A fixie can be equipped with breaks and still be a fixie.

  9. #9
    Senior Member staehpj1's Avatar
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    It certainly can be done. I don't see the attraction, but to each his own.

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    http://www.crazyguyonabike.com/doc/p...ge_id=7607&v=0

    worth a look, though it is a single speed, not sure if fixie.

  11. #11
    Senior Member gregw's Avatar
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    Yeah, bikes with multi-gears are way too complex, I'd rather blow out my knees on a bike with 1 gear than to deal with that kind of complexity. Also I like a challenge and like to brag about what types of riding I do with my fixie, so loaded touring is perfect for me. Shoot, anyone can tour on one of those new fangled, multi-gear wimp-nose bikes, but it takes a real man like me to do it with a fixed gear bike. I'm an individual, no one tells me how to do things, gears are for wimps. (insert that rolled eyes smiley)

  12. #12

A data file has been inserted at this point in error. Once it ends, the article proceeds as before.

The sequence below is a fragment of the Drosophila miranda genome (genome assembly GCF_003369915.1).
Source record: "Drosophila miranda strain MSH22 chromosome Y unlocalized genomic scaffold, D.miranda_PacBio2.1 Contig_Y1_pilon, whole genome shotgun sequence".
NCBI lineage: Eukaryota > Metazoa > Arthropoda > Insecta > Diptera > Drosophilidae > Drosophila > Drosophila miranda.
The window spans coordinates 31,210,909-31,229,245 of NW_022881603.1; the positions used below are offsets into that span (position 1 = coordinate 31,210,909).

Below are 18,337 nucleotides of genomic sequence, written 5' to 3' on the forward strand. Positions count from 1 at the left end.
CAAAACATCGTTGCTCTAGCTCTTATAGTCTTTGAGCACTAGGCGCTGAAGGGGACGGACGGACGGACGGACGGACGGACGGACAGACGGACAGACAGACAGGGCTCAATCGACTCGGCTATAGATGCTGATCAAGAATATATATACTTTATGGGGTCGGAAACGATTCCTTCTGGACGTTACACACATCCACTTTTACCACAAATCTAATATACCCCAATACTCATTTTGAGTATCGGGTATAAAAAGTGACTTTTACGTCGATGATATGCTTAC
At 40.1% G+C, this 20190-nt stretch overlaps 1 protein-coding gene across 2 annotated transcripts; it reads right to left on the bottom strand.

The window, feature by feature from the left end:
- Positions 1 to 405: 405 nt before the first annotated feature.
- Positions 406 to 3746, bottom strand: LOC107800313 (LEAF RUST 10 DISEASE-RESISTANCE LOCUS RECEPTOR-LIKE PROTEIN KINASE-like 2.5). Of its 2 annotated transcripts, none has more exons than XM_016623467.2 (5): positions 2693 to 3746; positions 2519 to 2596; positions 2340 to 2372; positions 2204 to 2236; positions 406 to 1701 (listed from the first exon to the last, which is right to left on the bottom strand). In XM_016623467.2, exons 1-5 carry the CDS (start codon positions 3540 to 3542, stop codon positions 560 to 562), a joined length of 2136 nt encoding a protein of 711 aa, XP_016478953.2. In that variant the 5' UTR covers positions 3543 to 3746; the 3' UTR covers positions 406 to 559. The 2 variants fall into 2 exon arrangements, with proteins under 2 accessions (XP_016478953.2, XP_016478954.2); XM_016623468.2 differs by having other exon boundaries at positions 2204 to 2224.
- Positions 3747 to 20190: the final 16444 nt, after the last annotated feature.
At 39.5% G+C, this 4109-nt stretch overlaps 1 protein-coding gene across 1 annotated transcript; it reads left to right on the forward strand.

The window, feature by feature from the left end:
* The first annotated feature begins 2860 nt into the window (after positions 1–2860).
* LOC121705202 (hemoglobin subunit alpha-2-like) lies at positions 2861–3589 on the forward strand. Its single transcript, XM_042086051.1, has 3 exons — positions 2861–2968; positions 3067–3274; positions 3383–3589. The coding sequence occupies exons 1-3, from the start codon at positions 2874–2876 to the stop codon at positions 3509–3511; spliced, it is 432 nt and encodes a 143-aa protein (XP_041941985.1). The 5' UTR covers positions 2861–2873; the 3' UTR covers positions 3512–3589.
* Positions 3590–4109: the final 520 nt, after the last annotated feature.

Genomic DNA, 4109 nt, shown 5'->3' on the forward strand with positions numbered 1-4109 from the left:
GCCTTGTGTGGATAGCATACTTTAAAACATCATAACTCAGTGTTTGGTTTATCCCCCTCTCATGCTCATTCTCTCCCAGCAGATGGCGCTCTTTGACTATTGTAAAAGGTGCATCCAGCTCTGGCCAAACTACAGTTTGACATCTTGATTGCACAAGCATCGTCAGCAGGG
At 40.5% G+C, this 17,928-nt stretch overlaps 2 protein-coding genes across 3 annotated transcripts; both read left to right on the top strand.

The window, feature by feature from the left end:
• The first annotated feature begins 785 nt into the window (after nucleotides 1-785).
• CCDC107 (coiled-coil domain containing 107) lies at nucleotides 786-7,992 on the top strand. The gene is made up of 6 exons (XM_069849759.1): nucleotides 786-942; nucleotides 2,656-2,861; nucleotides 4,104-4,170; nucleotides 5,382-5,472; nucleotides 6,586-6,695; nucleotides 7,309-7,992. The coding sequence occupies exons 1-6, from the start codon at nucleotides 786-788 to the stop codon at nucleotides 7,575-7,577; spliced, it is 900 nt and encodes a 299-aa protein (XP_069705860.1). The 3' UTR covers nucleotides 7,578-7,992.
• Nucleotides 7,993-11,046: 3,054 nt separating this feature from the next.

Senior Member mijome07's Avatar
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    Quote Originally Posted by gregw View Post
    Yeah, bikes with multi-gears are way too complex, I'd rather blow out my knees on a bike with 1 gear than to deal with that kind of complexity. Also I like a challenge and like to brag about what types of riding I do with my fixie, so loaded touring is perfect for me. Shoot, anyone can tour on one of those new fangled, multi-gear wimp-nose bikes, but it takes a real man like me to do it with a fixed gear bike. I'm an individual, no one tells me how to do things, gears are for wimps. (insert that rolled eyes smiley)
    Well said.

  13. #13
    Senior Member clasher's Avatar
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    Tell us gregw, how do you really feel?

    Try a short weekend tour when things warm up (it it's cold where you are now) and see how you like it. I don't mind riding fixed around town, and I sometimes do circular loops around town... I think I've done around 50km but it's not super-hilly here, and I wasn't loaded... but if you're young and in decent shape, plan your route ahead of time so you know what kind of hills you're facing, I think it could be doable. I've seen some setup with two chainrings at the front, and a flip-flop hub with different gears for hilly terrain and flats. It seems like a bit of a pain to stop and change out the chainrings and lengthen/shorten the chain with something like that, but it's another option to consider.